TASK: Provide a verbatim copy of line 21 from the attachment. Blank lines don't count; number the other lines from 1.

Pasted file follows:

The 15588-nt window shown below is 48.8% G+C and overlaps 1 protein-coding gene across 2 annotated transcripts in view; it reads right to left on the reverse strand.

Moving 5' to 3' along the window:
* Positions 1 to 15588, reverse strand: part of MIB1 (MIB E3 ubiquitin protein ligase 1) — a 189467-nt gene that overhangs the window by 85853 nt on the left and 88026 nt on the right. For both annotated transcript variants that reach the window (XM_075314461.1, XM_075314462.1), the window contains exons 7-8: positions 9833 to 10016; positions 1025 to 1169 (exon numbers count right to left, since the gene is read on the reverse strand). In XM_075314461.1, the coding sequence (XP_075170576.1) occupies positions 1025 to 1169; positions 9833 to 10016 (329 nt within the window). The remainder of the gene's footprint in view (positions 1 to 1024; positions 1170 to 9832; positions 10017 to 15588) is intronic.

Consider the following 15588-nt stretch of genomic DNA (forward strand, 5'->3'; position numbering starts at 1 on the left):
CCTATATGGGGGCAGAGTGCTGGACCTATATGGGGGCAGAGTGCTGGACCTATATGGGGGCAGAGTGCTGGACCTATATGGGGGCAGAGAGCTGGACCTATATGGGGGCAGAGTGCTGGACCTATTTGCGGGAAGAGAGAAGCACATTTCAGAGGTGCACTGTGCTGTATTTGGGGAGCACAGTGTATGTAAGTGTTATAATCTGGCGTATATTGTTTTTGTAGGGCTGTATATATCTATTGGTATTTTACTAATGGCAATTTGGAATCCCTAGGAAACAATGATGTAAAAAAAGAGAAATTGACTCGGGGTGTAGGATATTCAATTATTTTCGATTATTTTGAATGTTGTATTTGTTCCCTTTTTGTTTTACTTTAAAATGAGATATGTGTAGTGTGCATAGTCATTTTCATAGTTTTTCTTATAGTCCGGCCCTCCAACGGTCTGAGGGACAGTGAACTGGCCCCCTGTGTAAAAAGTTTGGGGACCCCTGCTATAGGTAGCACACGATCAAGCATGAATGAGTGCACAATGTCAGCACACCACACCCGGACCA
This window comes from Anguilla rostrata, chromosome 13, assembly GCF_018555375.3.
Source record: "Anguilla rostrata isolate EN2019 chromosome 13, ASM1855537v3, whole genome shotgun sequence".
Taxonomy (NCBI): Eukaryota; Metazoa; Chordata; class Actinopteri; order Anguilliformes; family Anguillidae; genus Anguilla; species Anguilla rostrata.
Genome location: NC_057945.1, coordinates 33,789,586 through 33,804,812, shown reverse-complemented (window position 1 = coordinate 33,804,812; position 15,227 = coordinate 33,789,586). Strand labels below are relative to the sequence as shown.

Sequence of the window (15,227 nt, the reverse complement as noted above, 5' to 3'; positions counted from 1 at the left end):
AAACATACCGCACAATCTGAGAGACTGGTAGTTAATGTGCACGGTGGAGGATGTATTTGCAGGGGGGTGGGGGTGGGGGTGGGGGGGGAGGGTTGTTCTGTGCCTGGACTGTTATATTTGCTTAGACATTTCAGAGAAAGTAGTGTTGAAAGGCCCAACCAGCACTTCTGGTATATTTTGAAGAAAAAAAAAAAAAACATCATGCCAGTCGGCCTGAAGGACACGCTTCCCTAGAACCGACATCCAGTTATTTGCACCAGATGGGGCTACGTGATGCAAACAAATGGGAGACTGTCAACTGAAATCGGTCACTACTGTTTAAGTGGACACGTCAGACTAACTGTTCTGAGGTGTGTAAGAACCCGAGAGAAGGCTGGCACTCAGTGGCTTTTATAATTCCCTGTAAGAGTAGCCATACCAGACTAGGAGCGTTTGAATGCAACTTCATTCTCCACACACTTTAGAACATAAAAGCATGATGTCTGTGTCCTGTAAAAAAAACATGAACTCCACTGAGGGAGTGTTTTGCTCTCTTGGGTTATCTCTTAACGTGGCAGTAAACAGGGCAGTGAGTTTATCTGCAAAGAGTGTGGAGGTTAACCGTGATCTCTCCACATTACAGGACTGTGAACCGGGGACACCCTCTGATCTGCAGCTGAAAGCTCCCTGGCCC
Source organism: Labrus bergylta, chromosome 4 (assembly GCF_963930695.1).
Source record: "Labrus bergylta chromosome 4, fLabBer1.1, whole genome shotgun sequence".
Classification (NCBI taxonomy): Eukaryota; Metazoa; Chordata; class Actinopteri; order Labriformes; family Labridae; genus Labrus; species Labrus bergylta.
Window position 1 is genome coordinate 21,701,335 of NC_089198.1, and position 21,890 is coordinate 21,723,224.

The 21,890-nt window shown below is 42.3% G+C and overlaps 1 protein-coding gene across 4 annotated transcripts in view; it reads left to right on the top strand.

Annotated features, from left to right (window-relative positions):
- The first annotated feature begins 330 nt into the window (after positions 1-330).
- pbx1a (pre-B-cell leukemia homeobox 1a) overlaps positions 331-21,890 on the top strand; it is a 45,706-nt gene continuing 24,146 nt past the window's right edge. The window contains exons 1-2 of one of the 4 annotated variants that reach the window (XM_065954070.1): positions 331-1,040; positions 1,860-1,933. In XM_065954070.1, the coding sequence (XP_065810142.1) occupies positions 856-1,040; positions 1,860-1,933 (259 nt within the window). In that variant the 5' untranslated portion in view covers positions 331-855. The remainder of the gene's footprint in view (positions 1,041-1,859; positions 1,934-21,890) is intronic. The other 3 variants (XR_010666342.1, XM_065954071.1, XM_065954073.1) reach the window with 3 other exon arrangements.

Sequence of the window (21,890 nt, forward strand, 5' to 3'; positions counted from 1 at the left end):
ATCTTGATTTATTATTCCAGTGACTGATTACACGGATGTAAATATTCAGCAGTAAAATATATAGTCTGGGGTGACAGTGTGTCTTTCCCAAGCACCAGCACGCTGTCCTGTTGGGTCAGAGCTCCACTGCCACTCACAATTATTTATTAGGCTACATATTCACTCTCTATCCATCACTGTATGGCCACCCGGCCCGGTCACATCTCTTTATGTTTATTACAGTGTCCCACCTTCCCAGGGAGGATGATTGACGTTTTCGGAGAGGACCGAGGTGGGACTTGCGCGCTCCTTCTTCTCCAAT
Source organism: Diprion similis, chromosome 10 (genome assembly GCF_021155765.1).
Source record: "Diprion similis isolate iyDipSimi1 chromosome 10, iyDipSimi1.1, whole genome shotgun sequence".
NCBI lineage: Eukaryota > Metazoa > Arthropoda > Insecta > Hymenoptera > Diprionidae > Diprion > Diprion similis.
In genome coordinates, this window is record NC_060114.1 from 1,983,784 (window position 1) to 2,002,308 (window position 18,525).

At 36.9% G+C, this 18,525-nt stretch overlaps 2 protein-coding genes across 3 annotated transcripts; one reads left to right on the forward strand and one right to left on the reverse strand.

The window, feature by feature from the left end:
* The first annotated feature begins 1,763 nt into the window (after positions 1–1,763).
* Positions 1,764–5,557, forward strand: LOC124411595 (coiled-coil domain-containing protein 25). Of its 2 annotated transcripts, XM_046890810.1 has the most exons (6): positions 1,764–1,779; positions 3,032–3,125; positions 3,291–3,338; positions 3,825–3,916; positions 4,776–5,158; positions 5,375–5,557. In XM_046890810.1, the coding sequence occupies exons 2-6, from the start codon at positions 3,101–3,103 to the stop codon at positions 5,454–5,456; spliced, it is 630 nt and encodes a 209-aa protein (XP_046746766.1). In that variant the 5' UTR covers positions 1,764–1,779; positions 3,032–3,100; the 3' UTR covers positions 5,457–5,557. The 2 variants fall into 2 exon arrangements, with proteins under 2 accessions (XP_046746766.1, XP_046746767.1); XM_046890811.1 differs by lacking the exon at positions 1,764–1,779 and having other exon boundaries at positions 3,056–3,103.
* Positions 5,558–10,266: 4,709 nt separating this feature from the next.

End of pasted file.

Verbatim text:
ATCTTGATTTATTATTCCAGTGACTGATTACACGGATGTAAATATTCAGCAGTAAAATATATAGTCTGGGGTGACAGTGTGTCTTTCCCAAGCACCAGCACGCTGTCCTGTTGGGTCAGAGCTCCACTGCCACTCACAATTATTTATTAGGCTACATATTCACTCTCTATCCATCACTGTATGGCCACCCGGCCCGGTCACATCTCTTTATGTTTATTACAGTGTCCCACCTTCCCAGGGAGGATGATTGACGTTTTCGGAGAGGACCGAGGTGGGACTTGCGCGCTCCTTCTTCTCCAAT